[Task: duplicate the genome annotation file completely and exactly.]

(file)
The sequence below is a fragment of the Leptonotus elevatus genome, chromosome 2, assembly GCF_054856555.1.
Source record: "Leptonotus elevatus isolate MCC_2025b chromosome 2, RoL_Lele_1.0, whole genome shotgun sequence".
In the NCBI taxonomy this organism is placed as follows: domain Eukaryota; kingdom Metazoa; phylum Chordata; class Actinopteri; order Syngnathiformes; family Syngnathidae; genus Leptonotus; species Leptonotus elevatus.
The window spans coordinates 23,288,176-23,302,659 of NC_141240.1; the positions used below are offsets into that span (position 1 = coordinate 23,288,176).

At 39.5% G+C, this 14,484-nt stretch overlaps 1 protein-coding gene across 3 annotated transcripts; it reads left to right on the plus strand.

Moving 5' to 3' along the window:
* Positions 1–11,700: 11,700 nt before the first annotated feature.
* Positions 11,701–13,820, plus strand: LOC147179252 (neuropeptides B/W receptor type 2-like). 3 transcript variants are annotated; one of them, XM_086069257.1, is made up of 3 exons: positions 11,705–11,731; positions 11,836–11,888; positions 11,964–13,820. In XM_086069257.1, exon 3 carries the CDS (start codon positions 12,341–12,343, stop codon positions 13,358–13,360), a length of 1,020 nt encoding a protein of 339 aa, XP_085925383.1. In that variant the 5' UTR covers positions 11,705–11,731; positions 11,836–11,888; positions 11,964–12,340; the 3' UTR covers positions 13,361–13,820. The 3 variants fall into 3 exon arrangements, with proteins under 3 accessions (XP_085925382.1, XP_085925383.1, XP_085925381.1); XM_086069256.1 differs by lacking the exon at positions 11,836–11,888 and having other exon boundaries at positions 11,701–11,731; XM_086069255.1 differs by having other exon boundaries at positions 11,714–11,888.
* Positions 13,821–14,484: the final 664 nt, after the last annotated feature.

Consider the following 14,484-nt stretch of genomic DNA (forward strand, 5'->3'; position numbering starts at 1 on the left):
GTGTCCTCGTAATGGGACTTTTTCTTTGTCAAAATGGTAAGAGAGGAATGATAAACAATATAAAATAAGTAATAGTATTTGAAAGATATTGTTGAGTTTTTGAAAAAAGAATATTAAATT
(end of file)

The sequence below is a fragment of the Leptonotus elevatus genome, chromosome 2, assembly GCF_054856555.1.
Source record: "Leptonotus elevatus isolate MCC_2025b chromosome 2, RoL_Lele_1.0, whole genome shotgun sequence".
In the NCBI taxonomy this organism is placed as follows: domain Eukaryota; kingdom Metazoa; phylum Chordata; class Actinopteri; order Syngnathiformes; family Syngnathidae; genus Leptonotus; species Leptonotus elevatus.
The window spans coordinates 23,288,176-23,302,659 of NC_141240.1; the positions used below are offsets into that span (position 1 = coordinate 23,288,176).

At 39.5% G+C, this 14,484-nt stretch overlaps 1 protein-coding gene across 3 annotated transcripts; it reads left to right on the plus strand.

Moving 5' to 3' along the window:
* Positions 1–11,700: 11,700 nt before the first annotated feature.
* Positions 11,701–13,820, plus strand: LOC147179252 (neuropeptides B/W receptor type 2-like). 3 transcript variants are annotated; one of them, XM_086069257.1, is made up of 3 exons: positions 11,705–11,731; positions 11,836–11,888; positions 11,964–13,820. In XM_086069257.1, exon 3 carries the CDS (start codon positions 12,341–12,343, stop codon positions 13,358–13,360), a length of 1,020 nt encoding a protein of 339 aa, XP_085925383.1. In that variant the 5' UTR covers positions 11,705–11,731; positions 11,836–11,888; positions 11,964–12,340; the 3' UTR covers positions 13,361–13,820. The 3 variants fall into 3 exon arrangements, with proteins under 3 accessions (XP_085925382.1, XP_085925383.1, XP_085925381.1); XM_086069256.1 differs by lacking the exon at positions 11,836–11,888 and having other exon boundaries at positions 11,701–11,731; XM_086069255.1 differs by having other exon boundaries at positions 11,714–11,888.
* Positions 13,821–14,484: the final 664 nt, after the last annotated feature.

Consider the following 14,484-nt stretch of genomic DNA (forward strand, 5'->3'; position numbering starts at 1 on the left):
GTGTCCTCGTAATGGGACTTTTTCTTTGTCAAAATGGTAAGAGAGGAATGATAAACAATATAAAATAAGTAATAGTATTTGAAAGATATTGTTGAGTTTTTGAAAAAAGAATATTAAATT